Hashem has different ways in which He reveals Himself to mortal men. The
Torah tells us that Moshe was special. Moshe's revelation was termed
face-to-face. Others, however saw Hashem in a vision. This week the Torah
tells us of Avram's vision. It is more than a vision. In fact, it is very
animated. "And the word of Hashem came to Avram in a vision, "Fear not,
Avram and He took Avram outside and said, 'Count the stars, if you are
able to count them... This shall be your offspring" (Genesis 15:1-5).
Avram goes outside and tries to count the stars. Then he goes back inside,
and the Torah tells us that Avram has another vision. This one, however,
takes on another type of medium. "the sun set and a deep sleep fell upon
Avram and behold a dark fear descended upon him" (Genesis 15:12).
It is interesting to note the contrast between the two visions. The first
seems dynamic and upbeat. The second begins with a sense of doom.
Commentaries explain that the first vision engendered the good news about
the growth and future prosperity of Avram's descendants. The second vision
predicted the doom and exile of the Jewish people in Egypt. That is why
Avram trembled. But it seems Avram trembled as a" a dark fear descended
upon him," even before hearing the news about the Egyptian bondage. In
fact, the fear set in as soon as the deep slumber fell upon him. Could the
sleep alone have precipitated the premonition of fear? Perhaps the deep
slumber set off some impending feeling of despair that caused the great
Rabbi Shimshon Zelig Fortman was the Rav of Congregation Knesseth Israel in
Far Rockaway during the 1940s. During that period, the naysayers had all
but discounted any chance of a rebirth of Orthodox Jewry. They had hardly
a voice in Washington, they were disorganized and fragmented, and the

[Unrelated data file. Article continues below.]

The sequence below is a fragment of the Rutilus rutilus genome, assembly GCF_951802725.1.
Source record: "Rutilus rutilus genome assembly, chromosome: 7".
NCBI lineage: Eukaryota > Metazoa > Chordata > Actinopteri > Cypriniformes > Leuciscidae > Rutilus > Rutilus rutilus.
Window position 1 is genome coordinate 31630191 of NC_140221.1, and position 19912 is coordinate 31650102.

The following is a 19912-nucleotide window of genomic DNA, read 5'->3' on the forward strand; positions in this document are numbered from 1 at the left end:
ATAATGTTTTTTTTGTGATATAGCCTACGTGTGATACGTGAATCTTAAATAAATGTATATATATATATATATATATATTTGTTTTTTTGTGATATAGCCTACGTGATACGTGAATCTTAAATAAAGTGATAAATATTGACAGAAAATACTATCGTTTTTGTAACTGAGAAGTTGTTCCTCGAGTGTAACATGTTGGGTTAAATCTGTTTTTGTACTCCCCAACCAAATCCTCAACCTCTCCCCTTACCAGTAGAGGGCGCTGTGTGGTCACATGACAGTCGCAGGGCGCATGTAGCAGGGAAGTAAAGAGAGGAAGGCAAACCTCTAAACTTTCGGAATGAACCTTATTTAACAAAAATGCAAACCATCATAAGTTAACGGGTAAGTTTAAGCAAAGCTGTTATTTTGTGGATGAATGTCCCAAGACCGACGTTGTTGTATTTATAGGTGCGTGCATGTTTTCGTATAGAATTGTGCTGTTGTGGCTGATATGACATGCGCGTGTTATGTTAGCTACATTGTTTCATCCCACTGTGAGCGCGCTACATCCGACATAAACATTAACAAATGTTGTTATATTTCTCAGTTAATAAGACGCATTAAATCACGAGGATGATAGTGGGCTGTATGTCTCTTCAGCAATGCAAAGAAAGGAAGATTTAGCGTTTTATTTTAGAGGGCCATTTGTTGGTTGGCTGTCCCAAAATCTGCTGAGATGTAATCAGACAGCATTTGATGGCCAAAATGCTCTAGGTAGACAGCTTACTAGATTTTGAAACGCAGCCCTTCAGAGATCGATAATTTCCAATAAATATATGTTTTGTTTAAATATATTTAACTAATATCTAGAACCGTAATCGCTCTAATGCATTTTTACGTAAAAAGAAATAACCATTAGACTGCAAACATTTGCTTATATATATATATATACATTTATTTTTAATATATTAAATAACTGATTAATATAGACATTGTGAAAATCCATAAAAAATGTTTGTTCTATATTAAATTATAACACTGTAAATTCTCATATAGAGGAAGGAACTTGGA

destruction of European Jewry was almost the last nail in the alleged
coffin of traditional Torah Yiddishkeit. Rabbi Fortman had a young
son-in-law, Moshe, who had studied in Yeshiva Ner Israel in Baltimore. He
would tell his father in-law how he saw a future for Orthodox Jewry that
was filled with honor and power. Their representatives would have direct
access to Congress, the Senate, and even the President of the United
States. They would influence legislation with their values and fill
stadiums and coliseums with Torah assemblies and prayer gatherings!
Rabbi Fortman was very concerned about his young son-in-law's ivory-towered
dreams. He felt that he the dreams distracted him and he would never
accomplish anything. Rabbi Yosef Kahanamen, the Ponovezer Rav had recently
come to America to raise funds for his Yeshiva in Israel and was staying by
Rabbi Fortman in Far Rockaway. Surely, Rabbi Fortman thought, Rabbi
Kahanamen would terminate Moshe's fantasies and teach him about the
realities of accomplishment.
Moshe and Rabbi Kahanamen met for nearly an hour. The Rav listened
intently and then told young Moshe, "Dream my son. Continue to dream. In
fact you can continue to dream as long as you live. But remember one thing.
Never fall asleep."
Young Moshe was eventually known to hundreds of thousands of Jews
world-over as the man who may have been one of the most influential
personalities in the emergence of Torah Jewry today Rabbi Moshe Sherer,
the President of Agudath Israel of America until his passing this past year.
Perhaps, homiletically, Avram began to tremble the moment that sleep set
in. He understood that great visions of grandeur might occur in a dream.
But nothing good could appear if he fell asleep! Because if the visionary
falls asleep then all the dreams are lost in slumber!
Rabbi Mordechai Kamenetzky
Dedicated in memory of Joseph Gross & Bluma Honigsfeld
by Mark and Dee Dee Honigsfeld